There are only 30 accredited veterinary schools in the US, and three states have two schools (California, Tennessee and Alabama) in addition to AVMA accredited foreign veterinary schools in Canada (5), Australia (4), West Indies (2), Scotland (2) and one each in England, Mexico, the Netherlands, Ireland and France. Most US schools are state-funded, and therefore accept students predominantly from their own state. New Jersey does not have its own vet school. In 1990 through 2007 there was a state funded "contract" program with veterinary schools in other states to "buy" seats reserved exclusively for New Jersey residents. The schools received a capitation fee for each reserved exclusively for qualified residents of New Jersey. This meant that NJ residents were only competing against each other, not the entire population of applicants at large, for the seats, vastly improving their chances for admission and allowing them to attend at "in state" tuition fees. Funding for these seats was allocated annually in the state budget and distributed to the contract schools by the Department of Higher Education Student Assistance Authority (HESAA). In the height of the program New Jersey had up to 26 to 30 contract seats in 7 schools including University of Pennsylvania, Cornell University (New York), Tuskegee University (Alabama), Iowa State University, Oklahoma State University, University of Illinois, and Tufts University (Massachusetts). Continued budget cuts since 2001 resulted in the number of seats being cut to zero in 2010. There is no talk of restoring funding in the future. However, the New Jersey Veterinary Medical Education Contract Program has not been removed from the ?books? and there is hope that funding might be restored if enough of a demand is voiced by New Jersey residents. That being said, as mentioned before and depicted in the pie chart at the top of this page, qualified graduates from our pre-veterinary program have extremely high rates of acceptance to veterinary schools. The biggest obstacle they face, however, is finding the finances to pay the staggering tuition fees for out of state students. Even "in state tuition and fees exceed $150,000 for the 4 years, and starting salaries for veterinarians are usually less than $50,000/ year. It is imperative that a realistic financial plan be developed to pay for this career path before even applying for admission. future.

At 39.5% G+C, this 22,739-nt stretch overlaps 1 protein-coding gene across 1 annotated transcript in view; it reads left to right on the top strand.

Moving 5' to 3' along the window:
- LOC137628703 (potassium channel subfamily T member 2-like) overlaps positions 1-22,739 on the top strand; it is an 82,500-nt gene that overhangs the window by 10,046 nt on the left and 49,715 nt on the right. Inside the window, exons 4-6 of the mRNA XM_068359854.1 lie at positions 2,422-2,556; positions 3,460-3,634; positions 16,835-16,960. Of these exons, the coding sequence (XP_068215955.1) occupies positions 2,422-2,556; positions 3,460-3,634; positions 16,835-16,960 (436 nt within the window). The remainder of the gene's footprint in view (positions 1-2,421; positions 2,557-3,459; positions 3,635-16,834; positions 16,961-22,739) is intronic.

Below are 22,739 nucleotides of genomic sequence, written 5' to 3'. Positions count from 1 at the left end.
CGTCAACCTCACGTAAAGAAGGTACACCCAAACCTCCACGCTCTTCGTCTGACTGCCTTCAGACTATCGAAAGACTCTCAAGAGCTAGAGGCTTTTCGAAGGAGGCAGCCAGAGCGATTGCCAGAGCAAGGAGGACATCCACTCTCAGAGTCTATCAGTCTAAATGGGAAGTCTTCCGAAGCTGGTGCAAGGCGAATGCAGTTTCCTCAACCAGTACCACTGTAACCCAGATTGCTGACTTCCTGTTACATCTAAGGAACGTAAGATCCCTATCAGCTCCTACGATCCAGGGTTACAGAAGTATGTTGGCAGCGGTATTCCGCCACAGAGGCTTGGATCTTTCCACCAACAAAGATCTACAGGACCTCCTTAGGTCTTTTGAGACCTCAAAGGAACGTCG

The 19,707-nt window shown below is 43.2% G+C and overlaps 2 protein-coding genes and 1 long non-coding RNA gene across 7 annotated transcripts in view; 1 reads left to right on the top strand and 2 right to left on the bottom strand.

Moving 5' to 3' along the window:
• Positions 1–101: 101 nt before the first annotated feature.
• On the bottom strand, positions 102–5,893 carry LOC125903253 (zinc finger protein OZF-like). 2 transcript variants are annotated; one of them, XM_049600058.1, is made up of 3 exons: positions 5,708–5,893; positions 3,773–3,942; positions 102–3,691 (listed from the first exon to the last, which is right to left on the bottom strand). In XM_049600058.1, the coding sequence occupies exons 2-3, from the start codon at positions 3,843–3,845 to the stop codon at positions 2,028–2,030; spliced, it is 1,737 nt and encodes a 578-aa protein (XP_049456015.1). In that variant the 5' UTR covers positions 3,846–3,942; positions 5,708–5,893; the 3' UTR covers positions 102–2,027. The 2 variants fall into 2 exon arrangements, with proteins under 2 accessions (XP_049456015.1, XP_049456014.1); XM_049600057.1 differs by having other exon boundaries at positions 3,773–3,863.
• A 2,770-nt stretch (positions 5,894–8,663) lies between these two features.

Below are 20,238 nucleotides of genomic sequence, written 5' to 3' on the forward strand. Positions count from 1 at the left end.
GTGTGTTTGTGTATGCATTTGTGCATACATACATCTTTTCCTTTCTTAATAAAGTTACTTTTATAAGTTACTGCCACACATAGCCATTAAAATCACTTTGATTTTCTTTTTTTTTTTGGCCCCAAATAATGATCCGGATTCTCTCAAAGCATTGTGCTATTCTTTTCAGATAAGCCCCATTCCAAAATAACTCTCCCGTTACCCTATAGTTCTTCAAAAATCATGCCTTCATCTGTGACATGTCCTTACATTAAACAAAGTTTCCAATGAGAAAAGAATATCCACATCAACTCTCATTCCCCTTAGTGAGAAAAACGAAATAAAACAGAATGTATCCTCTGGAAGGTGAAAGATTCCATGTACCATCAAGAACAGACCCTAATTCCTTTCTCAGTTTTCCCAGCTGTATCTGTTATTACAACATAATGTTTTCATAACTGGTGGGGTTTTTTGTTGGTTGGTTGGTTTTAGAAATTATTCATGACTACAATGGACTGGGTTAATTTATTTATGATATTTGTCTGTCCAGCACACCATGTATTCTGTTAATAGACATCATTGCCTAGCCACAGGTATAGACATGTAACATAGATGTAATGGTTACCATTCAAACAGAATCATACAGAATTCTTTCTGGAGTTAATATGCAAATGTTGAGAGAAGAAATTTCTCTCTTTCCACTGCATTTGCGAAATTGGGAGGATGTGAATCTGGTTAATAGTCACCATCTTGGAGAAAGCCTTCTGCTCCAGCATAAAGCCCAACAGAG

Even without the contract program in place, qualified SEBS/Animal Science graduates over the past 10 years have had a success rate of 70% to 100% acceptance for those applying to veterinary schools, which is higher than the nationwide average of <50% acceptance for qualified students from states without a school of veterinary medicine.
Sarah Ralston, VMD, PhD, DACVN